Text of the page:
The "refereed" or "peer review" status of a journal comes from the Ulrichsweb Global Serials Directory (http://ulrichsweb.serialssolutions.com/), as supplied by the publisher. The term refers to the system of critical evaluation of manuscripts/articles by professional colleagues or peers. The content of refereed publications is sanctioned, vetted, or otherwise approved by a peer-review or editorial board. The peer-review and evaluation system is utilized to protect, maintain, and raise the quality of scholarly material published in serials. Publications subject to the referee process are assumed, then, to contain higher quality content than those that are not.
Peer Reviewed Journal Article

Levels of environmental contaminants in human follicular fluid, serum, and seminal plasma of couples undergoing in vitro fertilization

Authors: Younglai, E; Foster, W; Hughes, E; Trim, K; Jarrell, J (2002) Archives of Environmental Contamination and Toxicology 43:121-126. HERO ID: 699797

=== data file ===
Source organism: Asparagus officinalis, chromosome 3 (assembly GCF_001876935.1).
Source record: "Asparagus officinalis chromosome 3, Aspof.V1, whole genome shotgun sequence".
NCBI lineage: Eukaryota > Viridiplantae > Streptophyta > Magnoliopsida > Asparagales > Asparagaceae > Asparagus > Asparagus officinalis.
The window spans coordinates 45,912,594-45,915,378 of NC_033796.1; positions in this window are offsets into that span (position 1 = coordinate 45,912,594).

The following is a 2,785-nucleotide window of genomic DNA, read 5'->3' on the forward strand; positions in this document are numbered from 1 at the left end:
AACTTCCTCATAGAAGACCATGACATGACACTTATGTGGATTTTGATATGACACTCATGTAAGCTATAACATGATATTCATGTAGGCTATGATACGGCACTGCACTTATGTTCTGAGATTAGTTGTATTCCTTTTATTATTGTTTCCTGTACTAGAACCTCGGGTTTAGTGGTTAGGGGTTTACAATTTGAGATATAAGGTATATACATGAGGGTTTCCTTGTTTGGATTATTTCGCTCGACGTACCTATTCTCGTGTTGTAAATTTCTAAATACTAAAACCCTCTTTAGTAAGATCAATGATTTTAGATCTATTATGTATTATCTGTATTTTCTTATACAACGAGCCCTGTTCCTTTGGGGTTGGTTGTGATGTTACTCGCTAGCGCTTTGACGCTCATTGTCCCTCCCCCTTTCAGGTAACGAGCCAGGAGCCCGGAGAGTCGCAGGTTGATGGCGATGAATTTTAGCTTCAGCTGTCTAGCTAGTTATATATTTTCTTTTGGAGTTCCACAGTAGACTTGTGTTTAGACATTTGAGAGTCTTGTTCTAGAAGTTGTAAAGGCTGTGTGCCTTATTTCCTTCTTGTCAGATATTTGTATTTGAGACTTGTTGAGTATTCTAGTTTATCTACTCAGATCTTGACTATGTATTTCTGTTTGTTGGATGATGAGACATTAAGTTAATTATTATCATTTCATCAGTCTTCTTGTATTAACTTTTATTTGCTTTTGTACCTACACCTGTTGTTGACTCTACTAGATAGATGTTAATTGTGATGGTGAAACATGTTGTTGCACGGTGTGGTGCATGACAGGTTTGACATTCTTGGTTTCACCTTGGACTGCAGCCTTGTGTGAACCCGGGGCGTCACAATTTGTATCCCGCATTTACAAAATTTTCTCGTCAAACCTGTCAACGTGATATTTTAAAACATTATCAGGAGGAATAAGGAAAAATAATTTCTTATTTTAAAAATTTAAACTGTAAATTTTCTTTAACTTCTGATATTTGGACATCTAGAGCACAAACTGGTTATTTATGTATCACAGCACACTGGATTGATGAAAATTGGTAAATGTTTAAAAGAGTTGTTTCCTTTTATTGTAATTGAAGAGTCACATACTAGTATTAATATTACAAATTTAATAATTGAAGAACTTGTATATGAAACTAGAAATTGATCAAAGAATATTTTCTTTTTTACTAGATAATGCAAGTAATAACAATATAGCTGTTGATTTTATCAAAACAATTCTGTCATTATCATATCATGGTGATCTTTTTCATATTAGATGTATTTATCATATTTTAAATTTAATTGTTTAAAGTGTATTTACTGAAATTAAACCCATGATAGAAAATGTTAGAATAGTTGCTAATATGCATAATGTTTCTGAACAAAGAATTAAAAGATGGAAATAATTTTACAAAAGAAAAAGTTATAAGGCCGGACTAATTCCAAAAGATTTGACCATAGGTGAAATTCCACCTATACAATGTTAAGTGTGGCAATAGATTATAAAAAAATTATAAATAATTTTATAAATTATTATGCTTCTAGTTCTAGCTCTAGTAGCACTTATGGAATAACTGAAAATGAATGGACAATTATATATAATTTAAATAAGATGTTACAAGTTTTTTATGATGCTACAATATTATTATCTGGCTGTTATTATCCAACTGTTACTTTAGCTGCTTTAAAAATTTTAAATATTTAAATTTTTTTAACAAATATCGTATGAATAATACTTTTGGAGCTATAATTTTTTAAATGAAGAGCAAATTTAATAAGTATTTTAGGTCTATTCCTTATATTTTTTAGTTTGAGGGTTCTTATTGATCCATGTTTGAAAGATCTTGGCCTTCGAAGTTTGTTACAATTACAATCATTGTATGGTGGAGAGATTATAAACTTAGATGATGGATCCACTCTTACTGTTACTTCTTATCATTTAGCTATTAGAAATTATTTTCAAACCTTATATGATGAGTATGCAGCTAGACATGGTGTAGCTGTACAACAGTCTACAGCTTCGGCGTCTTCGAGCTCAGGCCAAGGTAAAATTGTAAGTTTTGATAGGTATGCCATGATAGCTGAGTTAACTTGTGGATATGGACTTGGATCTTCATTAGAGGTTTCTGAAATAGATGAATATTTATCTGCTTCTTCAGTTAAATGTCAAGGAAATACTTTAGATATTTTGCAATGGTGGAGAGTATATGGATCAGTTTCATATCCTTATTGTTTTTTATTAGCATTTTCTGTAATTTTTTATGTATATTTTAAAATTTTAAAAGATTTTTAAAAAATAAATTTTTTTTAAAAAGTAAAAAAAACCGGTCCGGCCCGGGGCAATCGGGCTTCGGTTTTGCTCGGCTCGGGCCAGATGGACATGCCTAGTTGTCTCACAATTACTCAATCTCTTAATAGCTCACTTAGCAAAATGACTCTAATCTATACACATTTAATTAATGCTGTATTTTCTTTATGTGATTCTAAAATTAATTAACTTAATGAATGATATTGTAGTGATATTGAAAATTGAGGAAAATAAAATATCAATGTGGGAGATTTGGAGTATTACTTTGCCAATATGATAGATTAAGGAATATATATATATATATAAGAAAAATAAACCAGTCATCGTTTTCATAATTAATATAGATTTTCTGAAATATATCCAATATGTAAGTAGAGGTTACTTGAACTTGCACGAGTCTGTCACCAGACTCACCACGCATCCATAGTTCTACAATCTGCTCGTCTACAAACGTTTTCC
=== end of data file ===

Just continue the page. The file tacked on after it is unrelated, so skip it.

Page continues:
[Less] Environmental chemicals are thought to adversely affect human reproductive function, however there are . . . [More] Environmental chemicals are thought to adversely affect human reproductive function, however there are no studies that have explored the association between failed fertilization and exposure of both partners to environmental contaminants. Therefore, we collected blood and follicular fluid from the female partner and seminal plasma from the male partner of 21 couples attending an in vitro fertilization (IVF) program, in order to determine the extent of the existence of environmental chemicals in these fluids. Any relationship to the outcome of IVF was also considered. Sera and fluids were analysed for a variety of contaminants, including polychlorinated biphenyls, pesticides, cotinine, and the steroids progesterone and estradiol. Of the couples examined, 18 had fertilizations, three of whom became pregnant. There were no fertilizations in three other couples. The contaminants most frequently found in follicular fluid, more than 50% of the samples tested, were p,p'-DDE, mirex, hexachloroethane, 1,2,4-trichlorobenzene, PCB 49, PCB 153, and PCB 180. Cadmium was detected in eight of 21 (38.1%) samples of follicular fluid whereas cotinine was detected in 18 (85.7%). Residue levels of p,p'-DDE, endosulfan I, PCB 99, PCB 138, PCB 153, PCB 180 were quantified in more than 50% of the sera samples examined. Seminal plasma was relatively free of pollutants with mirex being the most frequently detected contaminant found in seven of 21 (33.3%) samples. Mirex could not be detected in the seminal plasma of the husbands whose partner's oocytes failed to fertilize whereas significant levels of mirex were found in the seminal plasma of all couples who had a pregnancy. Cadmium was also found in the follicular fluid of these pregnant subjects. No relationship was found between follicular fluid cotinine in pregnant and non-pregnant subjects. Where identical contaminants were found in both sera and follicular fluids, the levels were about twofold higher in serum and were positively correlated in both fluids. Fertilization was negatively correlated with serum and follicular fluid p,p'-DDE whereas pregnancy was positively correlated with follicular fluid PCB 49. These data reveal that more than 50% of the population of women attending a fertility program have had exposure to environmental chemicals sufficient to produce detectable concentrations in their serum and ovarian follicular fluid. Of the chemical contaminants detected in the serum and follicular fluid of these women, p,p'-DDE was the most frequently detected, had the highest residue levels, and was associated with failed fertilization.